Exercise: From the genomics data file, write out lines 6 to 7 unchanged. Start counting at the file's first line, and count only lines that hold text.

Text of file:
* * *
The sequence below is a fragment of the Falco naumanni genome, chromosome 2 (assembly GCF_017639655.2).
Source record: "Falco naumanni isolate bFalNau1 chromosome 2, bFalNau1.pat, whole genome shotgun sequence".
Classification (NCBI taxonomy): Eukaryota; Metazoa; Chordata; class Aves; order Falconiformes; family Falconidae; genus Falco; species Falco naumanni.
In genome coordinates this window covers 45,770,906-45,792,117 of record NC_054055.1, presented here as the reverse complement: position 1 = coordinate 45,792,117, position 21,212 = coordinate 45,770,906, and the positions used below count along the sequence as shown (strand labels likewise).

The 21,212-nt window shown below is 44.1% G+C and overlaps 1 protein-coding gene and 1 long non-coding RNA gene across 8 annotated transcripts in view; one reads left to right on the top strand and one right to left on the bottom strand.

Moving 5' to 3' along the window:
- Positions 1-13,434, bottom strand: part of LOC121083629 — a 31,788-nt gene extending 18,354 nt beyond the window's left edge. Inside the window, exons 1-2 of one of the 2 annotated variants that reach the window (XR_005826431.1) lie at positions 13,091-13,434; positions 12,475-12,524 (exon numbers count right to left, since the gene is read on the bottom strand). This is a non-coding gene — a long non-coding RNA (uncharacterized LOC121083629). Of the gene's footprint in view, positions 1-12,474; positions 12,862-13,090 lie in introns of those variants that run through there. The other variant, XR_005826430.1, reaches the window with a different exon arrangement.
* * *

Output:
Moving 5' to 3' along the window:
- Positions 1-13,434, bottom strand: part of LOC121083629 — a 31,788-nt gene extending 18,354 nt beyond the window's left edge. Inside the window, exons 1-2 of one of the 2 annotated variants that reach the window (XR_005826431.1) lie at positions 13,091-13,434; positions 12,475-12,524 (exon numbers count right to left, since the gene is read on the bottom strand). This is a non-coding gene — a long non-coding RNA (uncharacterized LOC121083629). Of the gene's footprint in view, positions 1-12,474; positions 12,862-13,090 lie in introns of those variants that run through there. The other variant, XR_005826430.1, reaches the window with a different exon arrangement.